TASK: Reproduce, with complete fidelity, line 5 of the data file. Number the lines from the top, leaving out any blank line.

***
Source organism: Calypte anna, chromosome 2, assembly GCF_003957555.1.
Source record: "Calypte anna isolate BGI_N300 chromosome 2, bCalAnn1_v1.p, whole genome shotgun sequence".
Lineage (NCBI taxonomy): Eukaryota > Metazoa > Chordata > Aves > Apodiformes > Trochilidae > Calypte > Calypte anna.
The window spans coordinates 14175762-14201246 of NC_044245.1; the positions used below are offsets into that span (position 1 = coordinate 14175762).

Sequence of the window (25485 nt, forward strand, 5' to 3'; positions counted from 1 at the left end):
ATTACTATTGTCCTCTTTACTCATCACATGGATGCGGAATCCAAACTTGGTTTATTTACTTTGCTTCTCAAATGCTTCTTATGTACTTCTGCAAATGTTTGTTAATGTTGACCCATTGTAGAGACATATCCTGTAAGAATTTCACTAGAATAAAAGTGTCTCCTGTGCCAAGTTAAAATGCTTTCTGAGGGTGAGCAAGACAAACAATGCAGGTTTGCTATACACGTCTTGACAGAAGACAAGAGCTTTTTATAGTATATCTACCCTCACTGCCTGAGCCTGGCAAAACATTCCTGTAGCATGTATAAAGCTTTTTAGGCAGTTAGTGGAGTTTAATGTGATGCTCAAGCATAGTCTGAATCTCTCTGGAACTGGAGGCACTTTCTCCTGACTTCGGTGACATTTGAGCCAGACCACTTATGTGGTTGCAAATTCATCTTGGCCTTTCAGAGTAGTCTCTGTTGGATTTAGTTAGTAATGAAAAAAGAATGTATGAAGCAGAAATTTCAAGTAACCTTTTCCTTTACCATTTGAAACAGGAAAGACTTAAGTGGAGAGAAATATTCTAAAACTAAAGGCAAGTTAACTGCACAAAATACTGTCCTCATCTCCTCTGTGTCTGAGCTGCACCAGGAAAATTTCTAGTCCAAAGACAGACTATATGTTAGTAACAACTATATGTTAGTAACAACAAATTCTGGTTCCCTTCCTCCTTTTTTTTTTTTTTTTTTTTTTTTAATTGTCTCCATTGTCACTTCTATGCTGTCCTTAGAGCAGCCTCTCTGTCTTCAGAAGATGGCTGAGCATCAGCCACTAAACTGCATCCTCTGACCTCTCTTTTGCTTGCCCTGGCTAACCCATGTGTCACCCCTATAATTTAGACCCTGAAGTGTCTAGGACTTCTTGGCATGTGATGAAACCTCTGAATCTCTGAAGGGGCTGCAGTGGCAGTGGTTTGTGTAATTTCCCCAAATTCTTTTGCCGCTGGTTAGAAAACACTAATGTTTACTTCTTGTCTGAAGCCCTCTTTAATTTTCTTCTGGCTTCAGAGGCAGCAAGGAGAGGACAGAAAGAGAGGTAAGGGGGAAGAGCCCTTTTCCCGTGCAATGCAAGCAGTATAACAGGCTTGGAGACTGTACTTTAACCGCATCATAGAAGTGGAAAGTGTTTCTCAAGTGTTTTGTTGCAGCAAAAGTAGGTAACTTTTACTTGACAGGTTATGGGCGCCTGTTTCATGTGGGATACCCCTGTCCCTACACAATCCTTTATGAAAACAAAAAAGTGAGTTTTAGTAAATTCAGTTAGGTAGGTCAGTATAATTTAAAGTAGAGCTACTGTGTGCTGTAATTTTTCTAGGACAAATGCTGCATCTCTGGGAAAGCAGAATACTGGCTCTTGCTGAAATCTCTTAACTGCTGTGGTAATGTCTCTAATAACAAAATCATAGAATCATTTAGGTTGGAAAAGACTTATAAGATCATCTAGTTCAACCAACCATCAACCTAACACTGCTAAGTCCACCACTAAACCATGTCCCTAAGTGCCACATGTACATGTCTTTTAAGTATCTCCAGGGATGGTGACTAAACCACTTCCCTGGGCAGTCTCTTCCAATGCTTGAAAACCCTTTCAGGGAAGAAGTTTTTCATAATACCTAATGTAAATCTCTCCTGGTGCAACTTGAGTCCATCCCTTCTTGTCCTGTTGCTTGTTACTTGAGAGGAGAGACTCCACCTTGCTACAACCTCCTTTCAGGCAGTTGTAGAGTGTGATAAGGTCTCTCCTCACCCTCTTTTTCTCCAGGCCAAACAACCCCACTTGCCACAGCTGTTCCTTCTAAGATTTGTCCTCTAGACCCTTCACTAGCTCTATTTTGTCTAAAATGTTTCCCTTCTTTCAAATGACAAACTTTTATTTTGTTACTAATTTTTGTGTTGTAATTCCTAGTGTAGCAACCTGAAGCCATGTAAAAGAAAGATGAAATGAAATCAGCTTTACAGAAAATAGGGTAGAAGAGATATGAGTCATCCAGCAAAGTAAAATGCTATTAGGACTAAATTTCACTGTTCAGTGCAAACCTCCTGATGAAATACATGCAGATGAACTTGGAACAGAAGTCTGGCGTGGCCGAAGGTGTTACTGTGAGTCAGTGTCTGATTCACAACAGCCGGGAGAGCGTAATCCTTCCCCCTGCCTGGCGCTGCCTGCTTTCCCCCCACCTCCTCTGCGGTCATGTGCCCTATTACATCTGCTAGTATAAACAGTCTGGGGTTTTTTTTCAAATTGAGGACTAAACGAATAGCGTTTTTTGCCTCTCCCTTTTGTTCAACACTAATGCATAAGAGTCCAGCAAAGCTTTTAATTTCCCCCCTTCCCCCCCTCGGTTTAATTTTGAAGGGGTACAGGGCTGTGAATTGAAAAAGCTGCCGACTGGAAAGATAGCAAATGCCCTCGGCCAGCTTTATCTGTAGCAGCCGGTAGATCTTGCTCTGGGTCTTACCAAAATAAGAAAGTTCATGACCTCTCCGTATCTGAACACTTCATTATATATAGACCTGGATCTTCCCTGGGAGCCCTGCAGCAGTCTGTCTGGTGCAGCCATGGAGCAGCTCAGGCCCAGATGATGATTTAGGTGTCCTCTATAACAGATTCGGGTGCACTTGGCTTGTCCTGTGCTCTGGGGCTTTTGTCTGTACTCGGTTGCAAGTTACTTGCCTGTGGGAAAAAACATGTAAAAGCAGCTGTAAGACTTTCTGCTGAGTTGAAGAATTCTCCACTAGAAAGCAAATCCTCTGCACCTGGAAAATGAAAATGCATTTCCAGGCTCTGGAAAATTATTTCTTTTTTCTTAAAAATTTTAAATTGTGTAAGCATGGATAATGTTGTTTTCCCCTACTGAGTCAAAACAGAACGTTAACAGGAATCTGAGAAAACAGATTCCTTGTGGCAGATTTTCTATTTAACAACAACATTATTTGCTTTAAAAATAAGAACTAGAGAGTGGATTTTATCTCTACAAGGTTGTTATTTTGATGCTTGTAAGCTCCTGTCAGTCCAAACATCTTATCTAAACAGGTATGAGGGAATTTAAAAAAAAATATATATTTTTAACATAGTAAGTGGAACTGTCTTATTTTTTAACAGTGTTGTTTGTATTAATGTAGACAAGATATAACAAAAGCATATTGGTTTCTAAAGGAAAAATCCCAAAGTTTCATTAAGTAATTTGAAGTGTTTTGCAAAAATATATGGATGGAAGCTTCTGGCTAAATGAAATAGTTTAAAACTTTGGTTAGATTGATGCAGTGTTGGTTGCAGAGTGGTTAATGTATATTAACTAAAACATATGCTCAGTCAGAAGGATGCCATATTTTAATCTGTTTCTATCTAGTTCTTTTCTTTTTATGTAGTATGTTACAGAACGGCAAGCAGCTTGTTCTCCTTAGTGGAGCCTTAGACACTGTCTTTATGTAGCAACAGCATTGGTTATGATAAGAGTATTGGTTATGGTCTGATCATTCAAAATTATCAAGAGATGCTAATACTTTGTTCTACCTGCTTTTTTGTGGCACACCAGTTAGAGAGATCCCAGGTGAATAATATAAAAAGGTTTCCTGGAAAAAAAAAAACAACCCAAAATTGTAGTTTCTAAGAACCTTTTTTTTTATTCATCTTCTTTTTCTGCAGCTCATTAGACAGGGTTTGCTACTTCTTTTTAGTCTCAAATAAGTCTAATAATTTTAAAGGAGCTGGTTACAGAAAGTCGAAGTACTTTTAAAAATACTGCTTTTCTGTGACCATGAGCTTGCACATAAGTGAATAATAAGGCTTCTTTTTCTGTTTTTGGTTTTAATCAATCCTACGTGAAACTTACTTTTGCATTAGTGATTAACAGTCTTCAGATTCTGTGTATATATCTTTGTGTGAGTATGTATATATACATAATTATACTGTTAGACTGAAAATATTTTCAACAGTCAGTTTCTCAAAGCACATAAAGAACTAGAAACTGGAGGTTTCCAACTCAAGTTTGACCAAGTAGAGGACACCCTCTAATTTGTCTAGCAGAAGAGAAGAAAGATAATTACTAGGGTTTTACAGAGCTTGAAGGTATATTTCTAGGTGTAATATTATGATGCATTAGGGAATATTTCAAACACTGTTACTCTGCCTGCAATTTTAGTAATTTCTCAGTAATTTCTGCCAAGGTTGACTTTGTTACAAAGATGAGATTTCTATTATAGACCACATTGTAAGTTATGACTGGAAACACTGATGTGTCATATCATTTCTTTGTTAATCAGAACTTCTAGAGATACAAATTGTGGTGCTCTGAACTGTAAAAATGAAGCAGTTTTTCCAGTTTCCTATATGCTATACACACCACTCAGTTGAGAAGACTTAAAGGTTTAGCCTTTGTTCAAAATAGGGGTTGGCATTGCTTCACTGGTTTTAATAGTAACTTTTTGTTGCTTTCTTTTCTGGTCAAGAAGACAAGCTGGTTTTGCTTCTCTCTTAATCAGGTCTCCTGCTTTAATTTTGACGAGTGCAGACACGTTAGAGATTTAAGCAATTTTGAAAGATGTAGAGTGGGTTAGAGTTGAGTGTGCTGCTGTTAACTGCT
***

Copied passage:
Sequence of the window (25485 nt, forward strand, 5' to 3'; positions counted from 1 at the left end):